Our feature this January is my colleague and Community Program Manager Extraordinare, @Mandy Ross!
Mandy’s love of being in the spotlight began when she was young, and through her experiences honing her skill of presenting and distilling complex, technical information to executives, she excels today in bridging our Community teams with our Product Teams. You can find her amongst a slew of strong, agile programs to close feedback loops with our customers and boost customer love.
I’m excited for us to learn more about her path and garner wisdom from her experience toward growing as a speaker!
Most definitely it’s “be the change you seek.” Having been in tech for 20+ years, I have heard a lot of people yammer on about their amazing ideas, but very few actually execute on them. Those who act on them are the people I admire and aspire to be more like, because they are the ones that end up changing the future.
One of my favorite quotes is by Mary Kay, which is “Ideas are a dime a dozen, but people who implement them are priceless.”
A successful team has a great balance of personalities and skill sets, led by servant leaders who are constantly removing roadblocks and helping the team improve. It has a strong emotional IQ, empathy for the group, and a culture of patience with each other.
My title is Community Program Manager for Product and Design, and I basically facilitate the Community as a feedback and customer communication channel for the product teams. My career path is long and winding, but after having been a technical program manager/agilist/ScrumMaster at big companies like Apple and Boeing, in 2012 I landed at a startup as the head of program management. There were some org changes (they laid off half the staff) and one day the CEO asked me to run marketing (because I was writing the blog, haha, great management 🙄).
I took a community approach to our marketing mostly because I had a tiny budget, and our product was an online collaboration platform. I found myself building a strong community of agilists and remote workers, and I used that network to drive an organic, grassroots marketing strategy. After that, I joined AgileCraft, which had been a customer of ours, where I led product marketing. When we were acquired by Atlassian, I found my way to the community team thru networking and discovered that my unique experience in both product development and marketing filled a gap.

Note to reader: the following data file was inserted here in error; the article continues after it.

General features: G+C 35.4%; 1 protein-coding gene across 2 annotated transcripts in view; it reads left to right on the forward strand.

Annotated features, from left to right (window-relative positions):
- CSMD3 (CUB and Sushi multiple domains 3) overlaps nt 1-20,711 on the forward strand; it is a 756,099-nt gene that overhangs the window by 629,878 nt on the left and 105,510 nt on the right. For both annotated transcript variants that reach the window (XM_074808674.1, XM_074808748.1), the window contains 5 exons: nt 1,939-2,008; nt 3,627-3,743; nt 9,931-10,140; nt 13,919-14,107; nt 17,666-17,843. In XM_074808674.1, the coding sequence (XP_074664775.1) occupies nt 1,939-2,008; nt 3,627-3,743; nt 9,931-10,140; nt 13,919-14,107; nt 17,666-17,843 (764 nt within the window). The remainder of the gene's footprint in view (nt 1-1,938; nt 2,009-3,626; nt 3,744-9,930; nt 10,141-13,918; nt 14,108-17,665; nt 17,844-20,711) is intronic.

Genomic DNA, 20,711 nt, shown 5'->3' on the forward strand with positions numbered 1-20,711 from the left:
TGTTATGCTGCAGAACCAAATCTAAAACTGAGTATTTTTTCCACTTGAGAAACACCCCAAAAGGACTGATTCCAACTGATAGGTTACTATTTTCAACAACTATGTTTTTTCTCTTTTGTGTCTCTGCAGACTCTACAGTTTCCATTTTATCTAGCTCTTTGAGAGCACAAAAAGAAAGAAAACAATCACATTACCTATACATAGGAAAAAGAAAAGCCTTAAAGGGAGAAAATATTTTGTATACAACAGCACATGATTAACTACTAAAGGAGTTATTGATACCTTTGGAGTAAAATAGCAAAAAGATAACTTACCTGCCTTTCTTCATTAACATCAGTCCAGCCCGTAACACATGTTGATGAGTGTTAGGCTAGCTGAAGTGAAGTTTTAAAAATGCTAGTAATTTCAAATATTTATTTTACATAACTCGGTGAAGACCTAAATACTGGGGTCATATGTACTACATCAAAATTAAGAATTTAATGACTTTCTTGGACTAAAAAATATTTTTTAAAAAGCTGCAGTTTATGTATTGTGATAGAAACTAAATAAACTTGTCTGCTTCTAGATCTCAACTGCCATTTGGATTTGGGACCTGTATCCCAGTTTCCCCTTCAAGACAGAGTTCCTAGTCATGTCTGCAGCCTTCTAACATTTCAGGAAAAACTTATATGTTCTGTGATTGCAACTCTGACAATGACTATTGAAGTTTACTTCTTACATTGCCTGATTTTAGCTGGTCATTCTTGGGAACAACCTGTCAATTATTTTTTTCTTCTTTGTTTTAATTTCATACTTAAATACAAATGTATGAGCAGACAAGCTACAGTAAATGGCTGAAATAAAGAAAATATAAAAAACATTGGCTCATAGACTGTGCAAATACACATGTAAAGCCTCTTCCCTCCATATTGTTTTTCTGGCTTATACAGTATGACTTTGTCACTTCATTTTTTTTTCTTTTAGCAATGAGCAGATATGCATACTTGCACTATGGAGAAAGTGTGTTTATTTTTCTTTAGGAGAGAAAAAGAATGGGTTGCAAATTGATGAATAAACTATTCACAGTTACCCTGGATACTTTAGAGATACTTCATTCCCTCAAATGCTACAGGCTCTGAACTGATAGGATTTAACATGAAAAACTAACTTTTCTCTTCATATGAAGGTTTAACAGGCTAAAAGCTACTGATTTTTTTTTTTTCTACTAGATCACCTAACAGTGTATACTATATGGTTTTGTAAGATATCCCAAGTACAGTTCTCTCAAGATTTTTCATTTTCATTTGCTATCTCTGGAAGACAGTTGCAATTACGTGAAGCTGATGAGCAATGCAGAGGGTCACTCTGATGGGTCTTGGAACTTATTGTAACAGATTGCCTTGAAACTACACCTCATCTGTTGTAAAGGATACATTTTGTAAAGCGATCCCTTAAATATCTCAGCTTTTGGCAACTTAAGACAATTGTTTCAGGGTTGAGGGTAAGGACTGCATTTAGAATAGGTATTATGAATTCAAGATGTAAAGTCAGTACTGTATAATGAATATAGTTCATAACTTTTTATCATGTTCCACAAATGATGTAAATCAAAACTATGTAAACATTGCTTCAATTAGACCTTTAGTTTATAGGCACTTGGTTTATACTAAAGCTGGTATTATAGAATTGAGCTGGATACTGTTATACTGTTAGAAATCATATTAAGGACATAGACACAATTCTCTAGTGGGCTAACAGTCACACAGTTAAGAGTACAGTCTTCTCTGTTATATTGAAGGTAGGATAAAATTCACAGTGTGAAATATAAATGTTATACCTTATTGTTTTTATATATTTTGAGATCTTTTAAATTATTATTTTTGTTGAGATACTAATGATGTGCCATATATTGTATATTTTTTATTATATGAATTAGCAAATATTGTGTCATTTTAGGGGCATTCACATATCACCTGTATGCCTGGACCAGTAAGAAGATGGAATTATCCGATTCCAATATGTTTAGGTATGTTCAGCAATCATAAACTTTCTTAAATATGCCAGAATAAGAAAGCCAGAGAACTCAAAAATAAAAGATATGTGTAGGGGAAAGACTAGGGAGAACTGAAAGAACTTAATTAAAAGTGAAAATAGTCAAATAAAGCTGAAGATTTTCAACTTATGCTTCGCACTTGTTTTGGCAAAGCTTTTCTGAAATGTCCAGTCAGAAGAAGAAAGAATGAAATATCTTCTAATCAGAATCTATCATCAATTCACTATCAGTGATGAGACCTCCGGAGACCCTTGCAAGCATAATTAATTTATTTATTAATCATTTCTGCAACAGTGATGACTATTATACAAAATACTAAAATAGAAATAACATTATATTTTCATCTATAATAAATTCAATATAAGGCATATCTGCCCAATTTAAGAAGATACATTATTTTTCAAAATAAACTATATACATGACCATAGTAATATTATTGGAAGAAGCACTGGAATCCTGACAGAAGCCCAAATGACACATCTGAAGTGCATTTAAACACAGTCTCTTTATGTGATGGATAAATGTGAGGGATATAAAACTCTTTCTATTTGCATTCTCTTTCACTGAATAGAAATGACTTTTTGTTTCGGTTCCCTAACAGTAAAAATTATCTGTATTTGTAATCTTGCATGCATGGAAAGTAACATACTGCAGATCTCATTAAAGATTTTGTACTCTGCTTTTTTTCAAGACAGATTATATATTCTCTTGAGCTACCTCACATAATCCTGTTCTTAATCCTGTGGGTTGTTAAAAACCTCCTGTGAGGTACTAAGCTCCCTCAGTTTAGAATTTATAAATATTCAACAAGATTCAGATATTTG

What do I love about it? Everything! I love helping product teams and seeing the magic that happens when they connect with customers. I am also constantly learning, and that keeps me happy and engaged.
Before I did much public speaking, I was a QA engineer at Apple. We had these “War Rooms” during which execs would grill program managers on schedules, etc. When I eventually became a program manager at Apple and had to present at War Rooms, I would obsessively over-prepare for everything so I wouldn’t get my ass handed to me by some exec. I gained a lot of confidence speaking in front of big groups of important people through those experiences.
Sometimes being on a panel can be a little painful. I worked with one guy who constantly went over time when speaking and it made me realize that when speaking on a panel, you need to be respectful of and make room for others. Don’t dominate the conversation and let others have the floor.
Sometimes you have to be creative to get your message out and make it stick. I often use humor to create more engagement with my audience because I find it keeps things like and also makes my information more memorable. At Sony, I used to do our weekly reports in the voice of a random celebrity like Britney Spears or Kanye West. Because it was funny, people absorbed the information more.
Practice and prepare! I usually get my content ready at least a week ahead of time and have it peer reviewed. I also always have a script - I rarely try to improvise unless it’s a preso I’ve done several times. When my content is final, I read through the script out loud to make sure it flows right. Then, I record myself doing the presentation and watch it to see if there’s any way to improve it. I feel much more confident when I can see myself doing the presentation ahead of time and know what the viewers will experience.
Fond: At Palm, we made handsets that ran on the BlackBerry network. They had a super confusing certification process so I was able to simplify it out so that our exec team could understand it without too much hassle. After, they were pretty amazed that they could understand it, how I was able to present it so effectively and answer all their questions. Nothing better for your confidence than a happy exec team!
Not so fond: After an exec preso, I think at Apple, where I made a few jokes, one of them came up to me and told me that he “understood that there were many different styles of presentation” but that I basically needed to dial it back, be more serious and professional or nobody would take me seriously. I filed that away under “advice from a stuffy old white guy that I should ignore”. So far I’ve been fine. 😀
I would like to do some thought leadership writing on the role of community in product development, then do some guest speaker gigs for community industry conferences. I’d also like to do a podcast interviewing interesting people in tech or characters in my local area (I live in a small town full of weirdos in the Pacific Northwest).
Thanks, Mandy! Connect with her on LinkedIn and leave some love for Mandy in the comments 👇🏼
Sharon TanCommunity Manager
Connect with like-minded Atlassian users at free events near you!Find an event
Connect with like-minded Atlassian users at free events near you!
Unfortunately there are no Community Events near you at the moment.Host an event
You're one step closer to meeting fellow Atlassian users at your local event. Learn more about Community Events